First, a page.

June 11, 2013
The Supreme Court is set to make a landmark decision this month, a ruling that affects us all and will essentially determine ‘who owns’ the human genome. The case concerns the patenting of genes. Human genes. And though the issue is now front and center, it is far from new. As a matter of fact, over the past 30 years more than 40,000 gene patents have been created and accepted. Around 20% of your genes are actually patented by major corporations and universities.
And that’s being admitted and found out by mainstream news groups like National Geographic .
Let’s break down the significance here. Patents are seen as a claim of ownership or rights, and they are normally applied to inventions. Throughout the last century, the Supreme Court has repeatedly ruled that patents do not apply to products and laws of nature, as Sandra S. Park  with the ACLU says. She told US News:
“When scientists identify something in nature, like an element or a gene, they deserve wide recognition. But what they find should belong to the public storehouse of knowledge, not be locked up by one company for its exclusive use.”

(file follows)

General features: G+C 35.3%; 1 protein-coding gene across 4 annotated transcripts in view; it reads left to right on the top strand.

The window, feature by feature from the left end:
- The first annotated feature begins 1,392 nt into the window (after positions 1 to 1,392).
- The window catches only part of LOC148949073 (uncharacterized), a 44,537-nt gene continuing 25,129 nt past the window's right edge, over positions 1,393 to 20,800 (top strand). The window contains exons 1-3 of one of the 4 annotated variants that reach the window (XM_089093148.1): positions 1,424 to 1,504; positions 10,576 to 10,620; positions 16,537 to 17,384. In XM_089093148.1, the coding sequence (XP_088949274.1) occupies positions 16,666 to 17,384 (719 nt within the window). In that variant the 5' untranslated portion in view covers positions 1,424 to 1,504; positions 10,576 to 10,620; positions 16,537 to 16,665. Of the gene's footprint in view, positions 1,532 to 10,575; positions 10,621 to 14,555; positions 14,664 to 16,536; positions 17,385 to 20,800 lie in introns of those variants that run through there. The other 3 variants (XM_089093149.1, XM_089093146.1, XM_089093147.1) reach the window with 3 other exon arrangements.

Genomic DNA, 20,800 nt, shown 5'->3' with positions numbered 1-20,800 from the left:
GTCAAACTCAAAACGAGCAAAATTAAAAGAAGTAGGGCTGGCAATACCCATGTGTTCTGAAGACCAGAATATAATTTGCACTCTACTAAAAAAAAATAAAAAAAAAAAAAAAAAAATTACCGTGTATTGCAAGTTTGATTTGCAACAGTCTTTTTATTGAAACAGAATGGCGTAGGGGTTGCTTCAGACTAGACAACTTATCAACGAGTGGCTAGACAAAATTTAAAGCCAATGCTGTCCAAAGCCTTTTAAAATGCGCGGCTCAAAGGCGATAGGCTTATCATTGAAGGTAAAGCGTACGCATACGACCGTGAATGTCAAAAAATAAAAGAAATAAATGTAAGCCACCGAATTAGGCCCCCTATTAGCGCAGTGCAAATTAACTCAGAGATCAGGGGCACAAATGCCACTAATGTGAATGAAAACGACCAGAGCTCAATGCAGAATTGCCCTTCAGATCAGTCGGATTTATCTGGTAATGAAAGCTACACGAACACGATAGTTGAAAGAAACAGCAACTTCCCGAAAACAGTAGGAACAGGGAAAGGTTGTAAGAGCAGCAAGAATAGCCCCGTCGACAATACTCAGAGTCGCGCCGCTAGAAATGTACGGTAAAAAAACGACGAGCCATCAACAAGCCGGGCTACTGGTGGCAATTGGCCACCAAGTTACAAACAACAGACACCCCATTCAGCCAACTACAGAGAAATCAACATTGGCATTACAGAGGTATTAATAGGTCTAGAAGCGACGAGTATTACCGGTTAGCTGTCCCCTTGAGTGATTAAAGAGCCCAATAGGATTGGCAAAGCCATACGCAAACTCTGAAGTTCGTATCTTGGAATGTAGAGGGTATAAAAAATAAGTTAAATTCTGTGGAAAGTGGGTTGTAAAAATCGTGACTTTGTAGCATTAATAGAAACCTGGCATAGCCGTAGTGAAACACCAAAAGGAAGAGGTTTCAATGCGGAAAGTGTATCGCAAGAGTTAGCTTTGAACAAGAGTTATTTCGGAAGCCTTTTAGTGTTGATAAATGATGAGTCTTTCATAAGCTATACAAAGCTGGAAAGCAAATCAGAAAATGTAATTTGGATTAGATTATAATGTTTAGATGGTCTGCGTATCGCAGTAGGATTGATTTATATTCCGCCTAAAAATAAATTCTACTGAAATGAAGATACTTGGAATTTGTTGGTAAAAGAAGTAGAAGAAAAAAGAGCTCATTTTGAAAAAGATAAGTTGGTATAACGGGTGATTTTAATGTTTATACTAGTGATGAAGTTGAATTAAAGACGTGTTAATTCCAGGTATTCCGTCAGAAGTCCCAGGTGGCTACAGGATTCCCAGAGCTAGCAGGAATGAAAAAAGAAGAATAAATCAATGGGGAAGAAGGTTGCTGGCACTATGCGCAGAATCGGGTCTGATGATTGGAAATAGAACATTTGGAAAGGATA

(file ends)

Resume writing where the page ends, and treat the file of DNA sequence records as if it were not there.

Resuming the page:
Shockingly, however, more than 20% of the human genome is already patented.
How have companies like Myriad Genetics (at the center of the current Supreme Court case) gotten away with such patents? As we have covered in the past  here on NaturalSociety, if an individual can find, isolate, change, and develop a “useful” application for the gene, they can patent the sequence. The harm in this is a basic “disregard for humanity.”
Basically, if a company can patent genes and then use this “property” to alter existing animals (or even people), the company would have an argument to their ownership of the living being.
In the shorter term, the effects of gene patenting can already be seen with the two genes at the center of the Myriad case: BRCA1 and BRCA2. Everyone has these two genes, but in some people they are mutated and this mutation can lead to an increased risk of breast and ovarian cancer. Because Myriad has patented these genes, they dictate the type of testing used to discover the gene mutations in people. In other words, Myriad determines how much one person will pay to find out if they have this mutation. Though scientists have developed genetic testing technology that would allow every person to have their entire genetic makeup sequenced (all 23,000 genes) for about $1,000, Myriad’s patents stop that from happening. To add insult to injury, they charge about $4,000 for someone to be tested for only BRCA1 and BRCA2.